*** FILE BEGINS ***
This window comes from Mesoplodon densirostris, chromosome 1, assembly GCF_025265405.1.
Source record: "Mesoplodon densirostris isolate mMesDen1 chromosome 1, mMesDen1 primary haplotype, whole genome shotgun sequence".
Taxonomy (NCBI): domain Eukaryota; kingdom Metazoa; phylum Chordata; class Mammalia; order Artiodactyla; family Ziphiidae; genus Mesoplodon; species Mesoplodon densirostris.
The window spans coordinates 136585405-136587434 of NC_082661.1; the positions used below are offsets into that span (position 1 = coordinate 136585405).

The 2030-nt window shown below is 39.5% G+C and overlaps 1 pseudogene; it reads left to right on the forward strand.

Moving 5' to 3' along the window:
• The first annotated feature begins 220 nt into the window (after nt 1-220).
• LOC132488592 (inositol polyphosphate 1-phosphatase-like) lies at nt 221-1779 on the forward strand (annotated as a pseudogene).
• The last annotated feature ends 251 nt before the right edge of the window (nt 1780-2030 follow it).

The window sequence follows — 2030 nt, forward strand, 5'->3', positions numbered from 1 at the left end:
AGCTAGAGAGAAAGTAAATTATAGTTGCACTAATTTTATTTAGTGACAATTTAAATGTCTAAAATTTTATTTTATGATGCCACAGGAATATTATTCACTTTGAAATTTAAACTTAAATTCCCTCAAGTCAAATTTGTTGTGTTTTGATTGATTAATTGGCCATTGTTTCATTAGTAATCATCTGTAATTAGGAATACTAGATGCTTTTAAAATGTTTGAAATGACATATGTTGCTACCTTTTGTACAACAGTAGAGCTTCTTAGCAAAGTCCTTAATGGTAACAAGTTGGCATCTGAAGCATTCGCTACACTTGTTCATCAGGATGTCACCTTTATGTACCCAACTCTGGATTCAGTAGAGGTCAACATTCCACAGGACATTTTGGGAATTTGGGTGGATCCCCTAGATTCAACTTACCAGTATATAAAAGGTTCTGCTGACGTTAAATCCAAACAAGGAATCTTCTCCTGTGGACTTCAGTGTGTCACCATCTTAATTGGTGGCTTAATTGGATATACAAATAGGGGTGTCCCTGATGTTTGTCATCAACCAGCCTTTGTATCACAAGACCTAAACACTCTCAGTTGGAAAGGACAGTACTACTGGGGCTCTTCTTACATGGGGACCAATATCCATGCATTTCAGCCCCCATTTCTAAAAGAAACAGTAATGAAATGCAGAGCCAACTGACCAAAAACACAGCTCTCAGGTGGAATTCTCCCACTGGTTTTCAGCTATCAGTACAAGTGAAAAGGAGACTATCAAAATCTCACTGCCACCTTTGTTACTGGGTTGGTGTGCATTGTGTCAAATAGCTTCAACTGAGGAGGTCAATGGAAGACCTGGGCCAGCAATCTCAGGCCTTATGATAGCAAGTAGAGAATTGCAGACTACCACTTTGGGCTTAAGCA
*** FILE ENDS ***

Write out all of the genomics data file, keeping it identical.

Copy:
This window comes from Mesoplodon densirostris, chromosome 1, assembly GCF_025265405.1.
Source record: "Mesoplodon densirostris isolate mMesDen1 chromosome 1, mMesDen1 primary haplotype, whole genome shotgun sequence".
Taxonomy (NCBI): domain Eukaryota; kingdom Metazoa; phylum Chordata; class Mammalia; order Artiodactyla; family Ziphiidae; genus Mesoplodon; species Mesoplodon densirostris.
The window spans coordinates 136585405-136587434 of NC_082661.1; the positions used below are offsets into that span (position 1 = coordinate 136585405).

The 2030-nt window shown below is 39.5% G+C and overlaps 1 pseudogene; it reads left to right on the forward strand.

Moving 5' to 3' along the window:
• The first annotated feature begins 220 nt into the window (after nt 1-220).
• LOC132488592 (inositol polyphosphate 1-phosphatase-like) lies at nt 221-1779 on the forward strand (annotated as a pseudogene).
• The last annotated feature ends 251 nt before the right edge of the window (nt 1780-2030 follow it).

The window sequence follows — 2030 nt, forward strand, 5'->3', positions numbered from 1 at the left end:
AGCTAGAGAGAAAGTAAATTATAGTTGCACTAATTTTATTTAGTGACAATTTAAATGTCTAAAATTTTATTTTATGATGCCACAGGAATATTATTCACTTTGAAATTTAAACTTAAATTCCCTCAAGTCAAATTTGTTGTGTTTTGATTGATTAATTGGCCATTGTTTCATTAGTAATCATCTGTAATTAGGAATACTAGATGCTTTTAAAATGTTTGAAATGACATATGTTGCTACCTTTTGTACAACAGTAGAGCTTCTTAGCAAAGTCCTTAATGGTAACAAGTTGGCATCTGAAGCATTCGCTACACTTGTTCATCAGGATGTCACCTTTATGTACCCAACTCTGGATTCAGTAGAGGTCAACATTCCACAGGACATTTTGGGAATTTGGGTGGATCCCCTAGATTCAACTTACCAGTATATAAAAGGTTCTGCTGACGTTAAATCCAAACAAGGAATCTTCTCCTGTGGACTTCAGTGTGTCACCATCTTAATTGGTGGCTTAATTGGATATACAAATAGGGGTGTCCCTGATGTTTGTCATCAACCAGCCTTTGTATCACAAGACCTAAACACTCTCAGTTGGAAAGGACAGTACTACTGGGGCTCTTCTTACATGGGGACCAATATCCATGCATTTCAGCCCCCATTTCTAAAAGAAACAGTAATGAAATGCAGAGCCAACTGACCAAAAACACAGCTCTCAGGTGGAATTCTCCCACTGGTTTTCAGCTATCAGTACAAGTGAAAAGGAGACTATCAAAATCTCACTGCCACCTTTGTTACTGGGTTGGTGTGCATTGTGTCAAATAGCTTCAACTGAGGAGGTCAATGGAAGACCTGGGCCAGCAATCTCAGGCCTTATGATAGCAAGTAGAGAATTGCAGACTACCACTTTGGGCTTAAGCA